Last time we spoke I told you I’d return to finish the tale of my smartphone situation. A long holiday with the family, some mid-level personal drama, and the problem, I suspect, of subconsciously not actually wanting to return to the topic kept me from it; I apologize for dragging my feet. But in the second half of my post, I planned to examine the existential despair that visited me upon activating my new iPhone and when you don’t feel like writing about existential despair, it’s my opinion that you ought to run with that as long as possible. You’ll be brooding soon enough; no need to rush things.
The short of it is this:
When fired up my new iPhone, Apple automatically populated the thing with contact information for dozens of people from the past six of my nine lives. I didn’t want that. I didn’t expect it. So that flood of fossilized information knocked me off my block, hard. There were old, old contacts in my new, new device, some so old as to be unrecognizable unless I concentrated very hard, and this gave me a headache and the existential despair I previously mentioned. Mona? Who the hell was Mo — oh dear God! Without Steve Jobs working his dark arts from beyond the grave, I’d have never thought of that person again as long as I lived, which would have been lovely. But no, Apple plopped her in my life without so much as a how-dee-do (on a Tuesday morning no less) and I was sucked into a downtown nightclub in 2010, going full idiot with Mona and her roided-out boyfriend whose name I blessedly do not remember because I didn’t put his name in my phone, Apple. I have myself to thank for that, I suppose.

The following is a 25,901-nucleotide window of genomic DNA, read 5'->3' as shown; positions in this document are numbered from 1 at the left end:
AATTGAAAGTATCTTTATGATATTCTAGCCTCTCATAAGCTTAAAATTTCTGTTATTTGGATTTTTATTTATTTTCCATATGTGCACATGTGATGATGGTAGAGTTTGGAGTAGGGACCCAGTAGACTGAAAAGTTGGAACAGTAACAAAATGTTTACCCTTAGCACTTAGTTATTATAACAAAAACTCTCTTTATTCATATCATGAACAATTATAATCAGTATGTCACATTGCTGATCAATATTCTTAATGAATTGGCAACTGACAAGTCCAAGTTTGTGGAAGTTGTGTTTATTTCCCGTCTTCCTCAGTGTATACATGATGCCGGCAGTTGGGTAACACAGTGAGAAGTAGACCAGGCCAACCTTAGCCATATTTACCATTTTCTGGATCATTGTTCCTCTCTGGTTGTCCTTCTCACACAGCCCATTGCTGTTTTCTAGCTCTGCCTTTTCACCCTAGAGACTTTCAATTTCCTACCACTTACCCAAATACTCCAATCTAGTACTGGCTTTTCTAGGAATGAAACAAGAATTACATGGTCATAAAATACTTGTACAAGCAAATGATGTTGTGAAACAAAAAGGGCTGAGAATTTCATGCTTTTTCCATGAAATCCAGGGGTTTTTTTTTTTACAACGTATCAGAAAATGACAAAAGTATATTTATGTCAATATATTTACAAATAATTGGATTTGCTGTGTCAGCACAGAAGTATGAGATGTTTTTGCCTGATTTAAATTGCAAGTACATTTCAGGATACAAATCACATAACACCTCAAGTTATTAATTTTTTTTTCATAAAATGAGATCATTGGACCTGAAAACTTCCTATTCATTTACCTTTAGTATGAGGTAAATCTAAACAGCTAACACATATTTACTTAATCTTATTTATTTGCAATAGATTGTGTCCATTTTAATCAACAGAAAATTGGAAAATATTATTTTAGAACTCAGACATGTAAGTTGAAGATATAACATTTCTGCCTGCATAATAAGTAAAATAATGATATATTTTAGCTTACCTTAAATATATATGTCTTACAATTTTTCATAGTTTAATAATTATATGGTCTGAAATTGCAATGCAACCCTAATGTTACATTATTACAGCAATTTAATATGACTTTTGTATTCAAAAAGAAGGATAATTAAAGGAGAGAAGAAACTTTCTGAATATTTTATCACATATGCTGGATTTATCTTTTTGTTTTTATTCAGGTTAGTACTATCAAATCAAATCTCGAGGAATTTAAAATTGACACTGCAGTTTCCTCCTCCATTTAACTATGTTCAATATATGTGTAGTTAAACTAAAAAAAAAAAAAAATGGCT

There were a couple industry contacts that turned my stomach. If you don’t make a few adversaries over the course of 12 years in your field, you should probably take more risks. I have several adversaries. What I want is water under the bridge; what I don’t want are my adversaries’ phone numbers or every text message between us from the start of our relationship through to the bitter end, which Apple has graciously kept safe and sound in the cloud all these years, unbeknownst to my Android-using self.
But it was all there. And there were others.
Apple: Would you like to contact your ex-husband?
Me: What?! No!
Apple: Because we have his phone number and email add—
Me: Oh my god …
Apple: We saved it for you! See?
Me: I’d like you to get very far away from me now.
Apple: Wait! Where are you going? We also have the number for the cafe you used to work at! It closed three years ago but if you need the number, it’s right here!
All that mess notwithstanding, I gotta say: I love my phone. I’m glad I switched. And as humiliating as it is, I confess to waiting a whole extra week to receive my device because last month Apple announced the iPhone could now come a brand-new color — a very groovy alligator green — and … and … I wanted my phone in that new color, okay?? I did! I wanted the alligator green! And I don’t care who knows that I love my shiny, alligator green iPhone! I love the facial recognition function! I know Android phones have that too but I like the smiley face that pops up on my stupid iPhone when the robot inside of it gazes up at me, alright?? I love the tapback feature on iMessage! I love the way you can shoot lasers out of text messages! It’s amazing!
Me: Mary, you sheep! You worm! You don’t even like green!
Apple: But you did though! Like 10 years ago!